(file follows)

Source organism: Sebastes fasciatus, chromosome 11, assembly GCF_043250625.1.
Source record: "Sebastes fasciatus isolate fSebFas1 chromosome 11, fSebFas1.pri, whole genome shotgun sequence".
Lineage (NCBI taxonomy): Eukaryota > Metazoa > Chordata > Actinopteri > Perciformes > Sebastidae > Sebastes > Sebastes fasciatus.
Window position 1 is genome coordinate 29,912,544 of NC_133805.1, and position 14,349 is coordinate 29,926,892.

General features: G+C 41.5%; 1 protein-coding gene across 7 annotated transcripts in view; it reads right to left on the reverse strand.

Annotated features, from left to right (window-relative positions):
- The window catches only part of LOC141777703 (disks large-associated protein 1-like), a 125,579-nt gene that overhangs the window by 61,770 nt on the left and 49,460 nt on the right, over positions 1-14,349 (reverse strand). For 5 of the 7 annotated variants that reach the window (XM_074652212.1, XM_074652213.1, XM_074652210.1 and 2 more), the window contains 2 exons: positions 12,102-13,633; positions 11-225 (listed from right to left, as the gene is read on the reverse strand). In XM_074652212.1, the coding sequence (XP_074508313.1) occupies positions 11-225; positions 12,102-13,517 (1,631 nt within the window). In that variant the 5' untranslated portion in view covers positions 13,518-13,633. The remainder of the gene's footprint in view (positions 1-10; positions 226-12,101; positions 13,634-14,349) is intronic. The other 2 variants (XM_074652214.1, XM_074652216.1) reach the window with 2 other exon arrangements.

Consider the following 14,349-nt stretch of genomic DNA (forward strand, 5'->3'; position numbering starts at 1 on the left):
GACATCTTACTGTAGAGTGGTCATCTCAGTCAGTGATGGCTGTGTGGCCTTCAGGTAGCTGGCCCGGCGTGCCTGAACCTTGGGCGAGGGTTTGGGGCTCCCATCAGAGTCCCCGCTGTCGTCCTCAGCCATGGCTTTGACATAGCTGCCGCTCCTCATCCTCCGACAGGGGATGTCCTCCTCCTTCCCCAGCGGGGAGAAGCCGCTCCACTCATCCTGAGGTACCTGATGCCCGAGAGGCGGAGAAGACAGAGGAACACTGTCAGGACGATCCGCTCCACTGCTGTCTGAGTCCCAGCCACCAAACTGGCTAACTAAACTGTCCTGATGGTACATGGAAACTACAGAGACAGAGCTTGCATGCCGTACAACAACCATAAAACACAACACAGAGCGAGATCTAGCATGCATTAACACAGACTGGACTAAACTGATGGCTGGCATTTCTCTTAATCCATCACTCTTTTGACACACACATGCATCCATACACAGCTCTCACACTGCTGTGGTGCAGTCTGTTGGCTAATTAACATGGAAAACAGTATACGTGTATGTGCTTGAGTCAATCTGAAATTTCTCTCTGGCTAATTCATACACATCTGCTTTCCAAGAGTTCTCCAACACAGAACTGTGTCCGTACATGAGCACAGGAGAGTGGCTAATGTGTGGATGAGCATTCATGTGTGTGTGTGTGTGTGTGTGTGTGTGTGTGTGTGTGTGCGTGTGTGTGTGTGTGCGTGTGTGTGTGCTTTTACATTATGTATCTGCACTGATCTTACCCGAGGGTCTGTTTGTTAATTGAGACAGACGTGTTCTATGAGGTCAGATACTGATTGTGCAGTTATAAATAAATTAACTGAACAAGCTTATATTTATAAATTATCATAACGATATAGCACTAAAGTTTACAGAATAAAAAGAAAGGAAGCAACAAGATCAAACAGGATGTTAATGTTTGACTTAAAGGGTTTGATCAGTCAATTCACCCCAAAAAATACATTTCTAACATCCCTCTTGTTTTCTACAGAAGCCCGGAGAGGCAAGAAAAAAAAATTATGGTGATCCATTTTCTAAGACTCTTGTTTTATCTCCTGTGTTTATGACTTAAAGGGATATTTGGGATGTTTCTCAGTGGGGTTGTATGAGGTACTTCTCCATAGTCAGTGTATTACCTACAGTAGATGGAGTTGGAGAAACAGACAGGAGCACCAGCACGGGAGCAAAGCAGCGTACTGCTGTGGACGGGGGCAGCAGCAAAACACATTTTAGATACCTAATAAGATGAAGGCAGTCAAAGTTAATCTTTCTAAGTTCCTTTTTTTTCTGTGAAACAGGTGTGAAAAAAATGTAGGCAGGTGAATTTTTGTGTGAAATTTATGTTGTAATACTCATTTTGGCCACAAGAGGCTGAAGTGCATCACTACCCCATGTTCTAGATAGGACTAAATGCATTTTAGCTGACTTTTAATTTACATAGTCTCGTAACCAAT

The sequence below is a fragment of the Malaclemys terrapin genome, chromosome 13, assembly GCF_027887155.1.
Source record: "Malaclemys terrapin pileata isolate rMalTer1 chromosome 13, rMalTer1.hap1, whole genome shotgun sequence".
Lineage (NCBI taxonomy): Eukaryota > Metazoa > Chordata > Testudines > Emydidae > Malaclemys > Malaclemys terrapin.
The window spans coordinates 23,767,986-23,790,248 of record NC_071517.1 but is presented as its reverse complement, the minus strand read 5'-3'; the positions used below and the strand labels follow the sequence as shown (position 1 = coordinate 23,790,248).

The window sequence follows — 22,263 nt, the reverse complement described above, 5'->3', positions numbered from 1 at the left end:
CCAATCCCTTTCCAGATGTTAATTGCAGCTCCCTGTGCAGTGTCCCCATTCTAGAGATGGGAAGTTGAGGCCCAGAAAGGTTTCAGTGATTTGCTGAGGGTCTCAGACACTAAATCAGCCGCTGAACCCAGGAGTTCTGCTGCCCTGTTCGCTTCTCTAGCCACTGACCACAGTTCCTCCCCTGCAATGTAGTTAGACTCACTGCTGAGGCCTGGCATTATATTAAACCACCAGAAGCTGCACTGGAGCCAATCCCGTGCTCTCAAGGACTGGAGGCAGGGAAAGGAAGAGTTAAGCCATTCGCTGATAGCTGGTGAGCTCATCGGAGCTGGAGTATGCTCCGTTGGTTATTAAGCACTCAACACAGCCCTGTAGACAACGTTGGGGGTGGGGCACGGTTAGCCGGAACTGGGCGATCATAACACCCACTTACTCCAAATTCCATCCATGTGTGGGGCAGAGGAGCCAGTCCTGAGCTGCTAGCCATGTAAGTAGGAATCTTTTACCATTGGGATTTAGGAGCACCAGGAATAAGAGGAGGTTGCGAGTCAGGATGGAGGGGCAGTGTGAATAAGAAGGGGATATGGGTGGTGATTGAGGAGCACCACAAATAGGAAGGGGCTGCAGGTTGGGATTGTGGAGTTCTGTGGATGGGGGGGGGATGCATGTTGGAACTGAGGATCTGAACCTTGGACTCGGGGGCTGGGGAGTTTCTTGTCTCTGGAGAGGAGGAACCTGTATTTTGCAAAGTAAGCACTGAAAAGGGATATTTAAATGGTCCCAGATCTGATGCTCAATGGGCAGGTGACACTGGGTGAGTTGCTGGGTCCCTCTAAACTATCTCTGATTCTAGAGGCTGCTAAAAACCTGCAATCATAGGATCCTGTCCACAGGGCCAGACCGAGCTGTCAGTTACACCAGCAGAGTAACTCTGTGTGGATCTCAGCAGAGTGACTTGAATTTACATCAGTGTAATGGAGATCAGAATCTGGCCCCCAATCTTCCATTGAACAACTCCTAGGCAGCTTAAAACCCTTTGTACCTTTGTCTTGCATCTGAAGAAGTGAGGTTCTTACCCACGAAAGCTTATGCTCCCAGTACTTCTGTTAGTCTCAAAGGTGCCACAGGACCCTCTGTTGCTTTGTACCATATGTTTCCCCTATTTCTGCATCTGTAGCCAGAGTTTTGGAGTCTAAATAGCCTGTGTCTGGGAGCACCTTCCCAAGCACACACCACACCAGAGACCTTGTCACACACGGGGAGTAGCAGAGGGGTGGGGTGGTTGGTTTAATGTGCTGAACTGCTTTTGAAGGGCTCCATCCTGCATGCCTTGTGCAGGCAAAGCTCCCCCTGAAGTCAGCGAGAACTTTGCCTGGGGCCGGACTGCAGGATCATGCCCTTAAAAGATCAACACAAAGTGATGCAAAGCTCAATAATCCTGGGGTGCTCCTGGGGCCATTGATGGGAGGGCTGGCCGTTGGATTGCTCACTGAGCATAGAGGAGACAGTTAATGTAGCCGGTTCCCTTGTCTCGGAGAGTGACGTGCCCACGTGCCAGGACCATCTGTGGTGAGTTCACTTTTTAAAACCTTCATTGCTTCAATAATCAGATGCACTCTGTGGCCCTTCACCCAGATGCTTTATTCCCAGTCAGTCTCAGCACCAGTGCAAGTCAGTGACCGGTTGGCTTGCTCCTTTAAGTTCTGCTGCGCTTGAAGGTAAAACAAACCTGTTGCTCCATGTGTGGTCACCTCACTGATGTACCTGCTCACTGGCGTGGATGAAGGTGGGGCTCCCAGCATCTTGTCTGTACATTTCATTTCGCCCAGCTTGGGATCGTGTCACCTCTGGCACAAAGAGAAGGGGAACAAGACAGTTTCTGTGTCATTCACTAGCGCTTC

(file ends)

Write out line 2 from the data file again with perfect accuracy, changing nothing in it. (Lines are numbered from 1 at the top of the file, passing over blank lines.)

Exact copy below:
Source record: "Sebastes fasciatus isolate fSebFas1 chromosome 11, fSebFas1.pri, whole genome shotgun sequence".